The referendum is meant to encourage more inclusion and representation within ASASU, the official student government across all four campuses. Until the referendum passes through a vote by the student body, online students will continue to have a lack of representation within student government.
The OSG has been advocating for its inclusion in ASASU to alleviate the stresses and concerns of ASU Online students, according to OSG President Kadison Willis, a junior studying sustainability and mass communication and media studies. Willis said people invested in online school are also invested in ASU, regardless of where they live or how they attend.
"There's definitely certain benefits that come from being official," Willis said. "The reason we wanted to form a student government is to have a place to advocate for online students."
Sponsor of the referendum and School for the Future of Innovation in Society Senator Izaac Mansfield, told his fellow senators that students attending ASU completely online, not just "remote," have no say in ASU policy or ASU student government.
"This is giving them their own seat at the table," said Mansfield, a junior studying innovation in society and computer information systems. "We are currently not able to provide that for them."
The referendum was put to a vote after a quick discussion period where it passed with 15 senators in favor, zero in opposition and one not present.
W. P. Carey School of Business Senator Sterling Sourk, a senior studying finance, said he was "really happy we get to see this legislation ... and I am really excited to see this passing."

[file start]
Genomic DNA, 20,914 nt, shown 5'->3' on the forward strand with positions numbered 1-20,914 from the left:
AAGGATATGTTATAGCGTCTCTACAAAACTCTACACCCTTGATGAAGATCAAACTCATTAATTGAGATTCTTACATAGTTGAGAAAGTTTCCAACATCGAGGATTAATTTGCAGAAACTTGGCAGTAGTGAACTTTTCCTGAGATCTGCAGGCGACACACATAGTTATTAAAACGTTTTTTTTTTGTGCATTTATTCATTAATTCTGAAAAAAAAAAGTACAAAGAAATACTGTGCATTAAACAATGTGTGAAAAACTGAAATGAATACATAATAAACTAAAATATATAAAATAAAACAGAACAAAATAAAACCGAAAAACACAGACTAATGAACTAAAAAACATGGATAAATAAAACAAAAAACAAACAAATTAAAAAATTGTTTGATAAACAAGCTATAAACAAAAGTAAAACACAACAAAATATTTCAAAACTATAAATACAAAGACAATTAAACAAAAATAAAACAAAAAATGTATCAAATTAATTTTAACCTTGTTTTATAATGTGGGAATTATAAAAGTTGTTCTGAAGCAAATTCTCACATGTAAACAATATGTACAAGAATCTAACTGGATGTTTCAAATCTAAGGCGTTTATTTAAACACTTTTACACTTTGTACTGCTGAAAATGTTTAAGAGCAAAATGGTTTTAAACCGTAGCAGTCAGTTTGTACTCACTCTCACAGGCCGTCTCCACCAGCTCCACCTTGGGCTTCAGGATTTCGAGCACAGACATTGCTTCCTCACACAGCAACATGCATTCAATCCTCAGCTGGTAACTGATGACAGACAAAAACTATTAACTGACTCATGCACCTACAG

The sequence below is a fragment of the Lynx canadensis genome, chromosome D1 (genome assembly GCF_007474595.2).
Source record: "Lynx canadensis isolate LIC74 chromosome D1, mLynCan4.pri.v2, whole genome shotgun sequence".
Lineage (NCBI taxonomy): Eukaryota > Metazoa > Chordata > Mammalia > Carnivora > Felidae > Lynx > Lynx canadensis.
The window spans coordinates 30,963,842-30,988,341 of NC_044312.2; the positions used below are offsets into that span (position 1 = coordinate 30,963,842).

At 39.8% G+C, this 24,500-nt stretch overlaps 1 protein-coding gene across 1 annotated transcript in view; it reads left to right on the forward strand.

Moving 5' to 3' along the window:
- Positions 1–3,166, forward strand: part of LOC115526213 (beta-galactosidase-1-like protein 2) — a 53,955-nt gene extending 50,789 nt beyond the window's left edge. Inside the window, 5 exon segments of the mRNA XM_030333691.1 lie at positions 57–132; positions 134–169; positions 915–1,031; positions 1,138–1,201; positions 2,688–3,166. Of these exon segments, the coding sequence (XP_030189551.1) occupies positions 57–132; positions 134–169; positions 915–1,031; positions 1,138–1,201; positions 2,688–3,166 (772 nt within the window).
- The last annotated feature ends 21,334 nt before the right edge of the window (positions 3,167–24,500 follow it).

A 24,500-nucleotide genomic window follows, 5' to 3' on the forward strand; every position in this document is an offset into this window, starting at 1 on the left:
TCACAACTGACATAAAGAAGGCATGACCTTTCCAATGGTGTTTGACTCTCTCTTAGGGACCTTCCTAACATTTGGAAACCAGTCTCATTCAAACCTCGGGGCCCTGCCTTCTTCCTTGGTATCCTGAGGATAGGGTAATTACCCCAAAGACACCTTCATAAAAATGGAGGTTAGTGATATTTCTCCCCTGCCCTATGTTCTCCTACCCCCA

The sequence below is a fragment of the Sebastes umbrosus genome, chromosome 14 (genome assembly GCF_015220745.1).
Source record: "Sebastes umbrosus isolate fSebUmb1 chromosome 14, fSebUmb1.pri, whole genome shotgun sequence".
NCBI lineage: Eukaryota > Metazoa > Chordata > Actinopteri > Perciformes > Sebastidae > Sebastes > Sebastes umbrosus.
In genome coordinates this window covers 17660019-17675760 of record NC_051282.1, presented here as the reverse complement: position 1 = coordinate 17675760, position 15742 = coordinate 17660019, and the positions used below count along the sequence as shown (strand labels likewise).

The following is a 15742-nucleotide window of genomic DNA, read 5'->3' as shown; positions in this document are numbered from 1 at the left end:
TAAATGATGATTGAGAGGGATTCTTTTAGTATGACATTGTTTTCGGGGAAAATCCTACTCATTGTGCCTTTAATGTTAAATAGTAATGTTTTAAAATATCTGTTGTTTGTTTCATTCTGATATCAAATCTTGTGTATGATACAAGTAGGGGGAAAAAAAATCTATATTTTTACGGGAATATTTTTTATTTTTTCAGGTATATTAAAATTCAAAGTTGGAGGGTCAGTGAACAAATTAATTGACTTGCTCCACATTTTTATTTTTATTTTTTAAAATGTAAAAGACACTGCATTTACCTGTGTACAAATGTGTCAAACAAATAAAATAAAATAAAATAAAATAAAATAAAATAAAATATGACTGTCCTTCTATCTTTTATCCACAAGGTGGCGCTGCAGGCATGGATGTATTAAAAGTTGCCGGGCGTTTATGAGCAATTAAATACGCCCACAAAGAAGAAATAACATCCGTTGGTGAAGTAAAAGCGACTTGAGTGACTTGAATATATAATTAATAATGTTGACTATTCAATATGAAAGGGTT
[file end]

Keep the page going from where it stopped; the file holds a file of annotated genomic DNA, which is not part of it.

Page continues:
OSG has been working with all of ASASU and the University since summer 2020 to be officially recognized for the purpose of "advancement through involvement." In the process, members have worked with advisers from ASU Online and on-campus academic and student support programs.
"I've been really grateful for everybody's teamwork and collaboration, there has been a lot of support from across the board," Willis said.
The vote count does not end on the USGT Senate floor – all other branches of USG must pass similar bills to officially recognize OSG. According to USGT's resolution, the Graduate and Professional Student Association passed its version on Aug. 21, 2021.
USG Polytechnic President Cecilia Alcantar-Chavez said her senate's next meeting is Thursday where they will vote on similar legislation.
Alcantar-Chavez, a junior studying mechanical engineering systems, spoke about the importance of recognizing OSG as an official part of ASASU. She said online students are in a "unique circumstance" and some don't even live in Arizona.
"I think it's important because they need a voice," Alcantar-Chavez said. "Their concerns and problems for an online student are different from an on-campus student."
Because their websites are not kept up to date, it's unclear when USG Downtown and USG West will pass the same resolution. Senate presidents did not reply to email requests for comment.
After passing through all four USG senates, the referendum will be put to a vote by the student body. Willis wants to assure students that officially recognizing OSG won't have a direct impact on USG funding or budgets.
"We get our funding from completely different places," Willis said. "There's no loss. We just want to be able to have a platform to stand on."
Tempe senators also voted at the Tuesday meeting to confirm new senators.
They voted no on Student Body President John Hopkins' nominee for USG Supreme Court. Nominee Rodolfo Garcia was struck down due to the senate's concerns with conflicts of interest. Hopkins and Garcia are both part of the Sigma Nu fraternity.
READ MORE: Greeks dominate ASU's 'democracy'
Members mentioned they were concerned with too many instances of recusal because of his relationship to the fraternity and the fraternity's presence in USG.
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